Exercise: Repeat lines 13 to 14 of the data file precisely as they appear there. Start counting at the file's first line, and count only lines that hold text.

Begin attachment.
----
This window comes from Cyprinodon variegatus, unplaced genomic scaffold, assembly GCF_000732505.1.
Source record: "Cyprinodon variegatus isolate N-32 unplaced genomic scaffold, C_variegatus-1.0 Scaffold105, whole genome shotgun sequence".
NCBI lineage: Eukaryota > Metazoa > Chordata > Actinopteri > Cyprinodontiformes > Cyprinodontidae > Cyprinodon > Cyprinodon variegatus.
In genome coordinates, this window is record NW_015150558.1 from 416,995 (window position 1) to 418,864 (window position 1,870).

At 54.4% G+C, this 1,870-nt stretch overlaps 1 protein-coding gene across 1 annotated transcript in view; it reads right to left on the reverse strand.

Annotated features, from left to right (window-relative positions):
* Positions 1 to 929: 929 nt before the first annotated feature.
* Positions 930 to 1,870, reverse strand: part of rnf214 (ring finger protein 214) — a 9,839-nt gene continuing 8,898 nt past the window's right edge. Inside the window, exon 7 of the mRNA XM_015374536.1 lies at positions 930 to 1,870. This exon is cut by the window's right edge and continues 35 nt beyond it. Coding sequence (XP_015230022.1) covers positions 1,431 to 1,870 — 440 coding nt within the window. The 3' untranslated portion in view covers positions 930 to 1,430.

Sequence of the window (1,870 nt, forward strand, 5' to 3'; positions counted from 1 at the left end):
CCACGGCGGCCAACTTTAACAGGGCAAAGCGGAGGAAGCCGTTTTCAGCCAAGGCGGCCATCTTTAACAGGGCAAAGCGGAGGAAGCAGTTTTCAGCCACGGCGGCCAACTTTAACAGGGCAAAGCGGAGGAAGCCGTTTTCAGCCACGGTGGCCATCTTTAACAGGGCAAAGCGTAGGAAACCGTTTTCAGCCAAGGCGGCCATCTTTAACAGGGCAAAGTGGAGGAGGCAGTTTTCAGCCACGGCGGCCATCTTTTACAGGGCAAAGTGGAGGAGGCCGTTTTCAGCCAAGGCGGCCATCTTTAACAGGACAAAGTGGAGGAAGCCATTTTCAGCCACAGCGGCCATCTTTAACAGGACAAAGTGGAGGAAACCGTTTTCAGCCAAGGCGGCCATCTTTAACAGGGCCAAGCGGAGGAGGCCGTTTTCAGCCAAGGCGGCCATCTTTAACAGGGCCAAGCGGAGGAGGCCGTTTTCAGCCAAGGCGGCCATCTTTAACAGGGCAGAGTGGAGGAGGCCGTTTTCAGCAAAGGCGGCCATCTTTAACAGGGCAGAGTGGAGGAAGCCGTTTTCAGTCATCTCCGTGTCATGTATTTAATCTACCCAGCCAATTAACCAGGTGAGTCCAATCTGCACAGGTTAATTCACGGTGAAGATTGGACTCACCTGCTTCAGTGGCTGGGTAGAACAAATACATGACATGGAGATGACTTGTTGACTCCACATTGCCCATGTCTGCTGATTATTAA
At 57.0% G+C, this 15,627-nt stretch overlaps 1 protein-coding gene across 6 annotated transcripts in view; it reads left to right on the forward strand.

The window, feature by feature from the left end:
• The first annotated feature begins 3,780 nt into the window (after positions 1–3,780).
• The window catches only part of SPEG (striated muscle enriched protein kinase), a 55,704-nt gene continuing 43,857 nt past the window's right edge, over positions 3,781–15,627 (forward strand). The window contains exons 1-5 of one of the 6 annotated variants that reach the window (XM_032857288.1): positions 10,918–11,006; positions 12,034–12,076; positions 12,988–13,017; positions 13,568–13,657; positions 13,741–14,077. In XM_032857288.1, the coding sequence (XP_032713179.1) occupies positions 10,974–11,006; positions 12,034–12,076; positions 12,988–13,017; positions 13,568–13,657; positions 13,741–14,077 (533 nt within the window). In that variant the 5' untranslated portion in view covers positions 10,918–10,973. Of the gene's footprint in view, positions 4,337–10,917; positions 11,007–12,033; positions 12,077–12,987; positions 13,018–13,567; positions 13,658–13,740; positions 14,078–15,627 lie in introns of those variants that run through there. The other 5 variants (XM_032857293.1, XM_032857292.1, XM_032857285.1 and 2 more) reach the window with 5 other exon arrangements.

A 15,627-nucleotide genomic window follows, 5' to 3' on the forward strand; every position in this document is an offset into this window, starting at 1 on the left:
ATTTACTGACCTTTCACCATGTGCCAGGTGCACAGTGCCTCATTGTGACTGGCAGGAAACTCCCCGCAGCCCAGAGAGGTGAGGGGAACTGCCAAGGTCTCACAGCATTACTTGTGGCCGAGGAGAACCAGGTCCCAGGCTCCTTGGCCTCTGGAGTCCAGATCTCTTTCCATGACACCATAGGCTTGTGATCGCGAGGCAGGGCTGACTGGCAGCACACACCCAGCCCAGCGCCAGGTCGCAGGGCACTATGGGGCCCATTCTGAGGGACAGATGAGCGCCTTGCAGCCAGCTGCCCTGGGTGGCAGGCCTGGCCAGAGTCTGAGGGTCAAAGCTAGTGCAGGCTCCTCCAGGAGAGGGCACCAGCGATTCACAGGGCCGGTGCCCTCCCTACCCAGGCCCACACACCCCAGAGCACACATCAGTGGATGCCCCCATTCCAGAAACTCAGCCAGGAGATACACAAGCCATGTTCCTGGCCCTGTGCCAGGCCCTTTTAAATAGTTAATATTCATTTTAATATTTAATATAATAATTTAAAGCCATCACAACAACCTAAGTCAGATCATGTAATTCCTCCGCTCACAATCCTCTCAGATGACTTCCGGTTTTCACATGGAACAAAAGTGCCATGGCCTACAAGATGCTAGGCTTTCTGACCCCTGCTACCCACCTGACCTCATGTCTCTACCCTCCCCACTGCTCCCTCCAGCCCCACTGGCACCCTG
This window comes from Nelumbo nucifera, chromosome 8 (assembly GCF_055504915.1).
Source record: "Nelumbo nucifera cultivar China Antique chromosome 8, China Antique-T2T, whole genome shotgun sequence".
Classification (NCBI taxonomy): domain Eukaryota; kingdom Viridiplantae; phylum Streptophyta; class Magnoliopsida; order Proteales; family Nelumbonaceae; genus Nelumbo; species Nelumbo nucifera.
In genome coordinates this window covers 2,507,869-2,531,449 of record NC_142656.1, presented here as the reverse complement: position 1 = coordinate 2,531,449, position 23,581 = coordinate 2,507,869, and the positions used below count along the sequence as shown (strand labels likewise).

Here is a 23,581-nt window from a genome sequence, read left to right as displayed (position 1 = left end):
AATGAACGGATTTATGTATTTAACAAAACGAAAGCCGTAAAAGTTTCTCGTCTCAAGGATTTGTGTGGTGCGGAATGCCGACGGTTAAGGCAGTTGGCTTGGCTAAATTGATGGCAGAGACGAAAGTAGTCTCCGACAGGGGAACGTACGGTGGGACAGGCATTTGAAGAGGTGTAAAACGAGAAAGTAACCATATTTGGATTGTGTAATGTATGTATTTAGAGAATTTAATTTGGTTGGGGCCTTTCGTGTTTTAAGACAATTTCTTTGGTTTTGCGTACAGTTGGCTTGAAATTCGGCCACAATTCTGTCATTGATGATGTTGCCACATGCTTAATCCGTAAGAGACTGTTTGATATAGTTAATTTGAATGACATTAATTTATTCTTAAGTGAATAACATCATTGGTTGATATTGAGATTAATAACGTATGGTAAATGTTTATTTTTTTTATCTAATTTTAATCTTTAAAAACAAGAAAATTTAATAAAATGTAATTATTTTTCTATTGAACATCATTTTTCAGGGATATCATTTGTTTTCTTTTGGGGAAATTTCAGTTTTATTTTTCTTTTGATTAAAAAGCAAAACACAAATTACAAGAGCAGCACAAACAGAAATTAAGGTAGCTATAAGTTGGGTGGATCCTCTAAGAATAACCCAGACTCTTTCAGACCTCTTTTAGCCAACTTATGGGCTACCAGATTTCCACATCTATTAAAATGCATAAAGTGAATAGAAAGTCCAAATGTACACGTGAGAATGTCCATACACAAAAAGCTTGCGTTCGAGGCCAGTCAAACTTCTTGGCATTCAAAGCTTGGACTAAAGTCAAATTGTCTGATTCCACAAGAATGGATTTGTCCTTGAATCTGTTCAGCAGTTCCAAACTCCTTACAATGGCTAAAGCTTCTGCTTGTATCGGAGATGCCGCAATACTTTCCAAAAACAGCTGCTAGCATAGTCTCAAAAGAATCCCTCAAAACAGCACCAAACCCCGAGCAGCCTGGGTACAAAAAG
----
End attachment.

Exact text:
• The first annotated feature begins 3,780 nt into the window (after positions 1–3,780).
• The window catches only part of SPEG (striated muscle enriched protein kinase), a 55,704-nt gene continuing 43,857 nt past the window's right edge, over positions 3,781–15,627 (forward strand). The window contains exons 1-5 of one of the 6 annotated variants that reach the window (XM_032857288.1): positions 10,918–11,006; positions 12,034–12,076; positions 12,988–13,017; positions 13,568–13,657; positions 13,741–14,077. In XM_032857288.1, the coding sequence (XP_032713179.1) occupies positions 10,974–11,006; positions 12,034–12,076; positions 12,988–13,017; positions 13,568–13,657; positions 13,741–14,077 (533 nt within the window). In that variant the 5' untranslated portion in view covers positions 10,918–10,973. Of the gene's footprint in view, positions 4,337–10,917; positions 11,007–12,033; positions 12,077–12,987; positions 13,018–13,567; positions 13,658–13,740; positions 14,078–15,627 lie in introns of those variants that run through there. The other 5 variants (XM_032857293.1, XM_032857292.1, XM_032857285.1 and 2 more) reach the window with 5 other exon arrangements.